Provided by: rancid_3.9-1build1_amd64 bug

NAME

        .cloginrc - clogin configuration file

DESCRIPTION

       .cloginrc   contains   configuration  information  for  alogin(1),  blogin(1),  clogin(1),
       elogin(1),   flogin(1),   hlogin(1),   htlogin(1),   jlogin(1),   nlogin(1),   nslogin(1),
       rivlogin(1),  and  wlogin(1), such as usernames, passwords, ssh encryption type, etc., and
       is read at run-time.

       Each line contains either white-space (blank  line),  a  comment  which  begins  with  the
       comment  character '#' and may be preceded by white-space, or one of the directives listed
       below.

       Each line containing a directive is of the form:

                 add <directive> <hostname glob> {<value>} [{<value>} ...]

                 or

                 include {<file>}

       Note: the braces ({}) surrounding the values is significant when the  values  include  TCL
       meta-characters.   Best  common  practice is to always enclose the values in braces.  If a
       value includes a (left or right) brace, space character, ampersand  or  blackslash,  those
       characters must be backslash-escaped, as in:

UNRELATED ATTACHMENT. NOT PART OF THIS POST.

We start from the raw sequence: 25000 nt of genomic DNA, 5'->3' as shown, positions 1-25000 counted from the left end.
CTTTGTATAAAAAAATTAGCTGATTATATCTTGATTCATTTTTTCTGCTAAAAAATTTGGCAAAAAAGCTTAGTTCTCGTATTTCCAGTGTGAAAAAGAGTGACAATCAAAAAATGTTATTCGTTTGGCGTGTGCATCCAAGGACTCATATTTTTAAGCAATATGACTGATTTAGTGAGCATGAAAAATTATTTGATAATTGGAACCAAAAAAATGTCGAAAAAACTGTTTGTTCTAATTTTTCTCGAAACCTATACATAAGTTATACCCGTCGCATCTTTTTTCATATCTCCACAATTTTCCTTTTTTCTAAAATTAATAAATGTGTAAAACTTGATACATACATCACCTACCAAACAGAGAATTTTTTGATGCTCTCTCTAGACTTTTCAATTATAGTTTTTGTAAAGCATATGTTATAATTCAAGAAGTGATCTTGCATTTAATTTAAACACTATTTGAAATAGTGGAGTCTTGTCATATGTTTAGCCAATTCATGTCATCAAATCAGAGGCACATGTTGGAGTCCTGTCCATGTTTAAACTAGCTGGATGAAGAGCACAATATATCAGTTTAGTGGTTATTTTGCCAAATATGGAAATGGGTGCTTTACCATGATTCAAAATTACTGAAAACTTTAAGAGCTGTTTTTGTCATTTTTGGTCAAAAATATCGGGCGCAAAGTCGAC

add user <hostname glob> {foo\}bar}
                 add user <hostname glob> {foo\ bar}

       Other special characters may be escaped without error, if desired.

       As  .cloginrc  is  searched  for  a  directive matching a hostname, it is always the first
       matching instance of a directive, one whose hostname glob expression matches the hostname,
       which  is  used.   For  example; looking up the "password" directive for hostname foo in a
       .cloginrc file containing

                 add password *   {bar} {table}
                 add password foo {bar} {table}

       would return the first line, even though the second is an exact match.

       .cloginrc is expected to exist in the user's home directory  and  must  not  be  readable,
       writable,  or  executable by "others".  .cloginrc should be mode 0600, or 0640 if it is to
       be shared with other users who are members of the  same  unix  group.   See  chgrp(1)  and
       chmod(1) for more information on ownership and file modes.

DIRECTIVES

       The accepted directives are (alphabetically):

       add autoenable <router name glob> {[01]}
              When  using  locally defined usernames or AAA, it is possible to have a login which
              is automatically enabled.  This is, that user has  enable  privileges  without  the
              need  to  execute the enable command.  The router's prompt is different for enabled
              mode, ending with a # rather than a >.

              Example: add autoenable * {1}

              Default: 0

              zero, meaning that the user is not automatically enabled and clogin should  execute